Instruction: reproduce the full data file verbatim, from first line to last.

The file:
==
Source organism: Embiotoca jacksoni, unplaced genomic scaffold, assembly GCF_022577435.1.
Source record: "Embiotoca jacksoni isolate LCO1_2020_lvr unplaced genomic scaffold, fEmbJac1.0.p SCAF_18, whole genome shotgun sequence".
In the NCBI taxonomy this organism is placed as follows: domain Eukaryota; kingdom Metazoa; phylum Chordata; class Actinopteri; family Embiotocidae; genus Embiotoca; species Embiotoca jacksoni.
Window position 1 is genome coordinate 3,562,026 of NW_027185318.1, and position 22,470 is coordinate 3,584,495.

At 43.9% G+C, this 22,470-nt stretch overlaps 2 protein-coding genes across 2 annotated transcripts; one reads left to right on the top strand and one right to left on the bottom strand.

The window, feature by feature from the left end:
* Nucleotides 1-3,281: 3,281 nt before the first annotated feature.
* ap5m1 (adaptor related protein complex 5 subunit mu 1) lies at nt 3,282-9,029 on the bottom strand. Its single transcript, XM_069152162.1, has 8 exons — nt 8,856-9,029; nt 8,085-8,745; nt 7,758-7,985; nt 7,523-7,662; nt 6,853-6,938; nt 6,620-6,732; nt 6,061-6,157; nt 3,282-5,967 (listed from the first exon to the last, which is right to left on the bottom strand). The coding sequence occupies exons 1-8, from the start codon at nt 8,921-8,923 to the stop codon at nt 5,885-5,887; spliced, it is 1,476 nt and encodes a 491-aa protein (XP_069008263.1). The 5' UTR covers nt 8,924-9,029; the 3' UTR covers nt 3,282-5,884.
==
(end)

Source organism: Embiotoca jacksoni, unplaced genomic scaffold, assembly GCF_022577435.1.
Source record: "Embiotoca jacksoni isolate LCO1_2020_lvr unplaced genomic scaffold, fEmbJac1.0.p SCAF_18, whole genome shotgun sequence".
In the NCBI taxonomy this organism is placed as follows: domain Eukaryota; kingdom Metazoa; phylum Chordata; class Actinopteri; family Embiotocidae; genus Embiotoca; species Embiotoca jacksoni.
Window position 1 is genome coordinate 3,562,026 of NW_027185318.1, and position 22,470 is coordinate 3,584,495.

At 43.9% G+C, this 22,470-nt stretch overlaps 2 protein-coding genes across 2 annotated transcripts; one reads left to right on the top strand and one right to left on the bottom strand.

The window, feature by feature from the left end:
* Nucleotides 1-3,281: 3,281 nt before the first annotated feature.
* ap5m1 (adaptor related protein complex 5 subunit mu 1) lies at nt 3,282-9,029 on the bottom strand. Its single transcript, XM_069152162.1, has 8 exons — nt 8,856-9,029; nt 8,085-8,745; nt 7,758-7,985; nt 7,523-7,662; nt 6,853-6,938; nt 6,620-6,732; nt 6,061-6,157; nt 3,282-5,967 (listed from the first exon to the last, which is right to left on the bottom strand). The coding sequence occupies exons 1-8, from the start codon at nt 8,921-8,923 to the stop codon at nt 5,885-5,887; spliced, it is 1,476 nt and encodes a 491-aa protein (XP_069008263.1). The 5' UTR covers nt 8,924-9,029; the 3' UTR covers nt 3,282-5,884.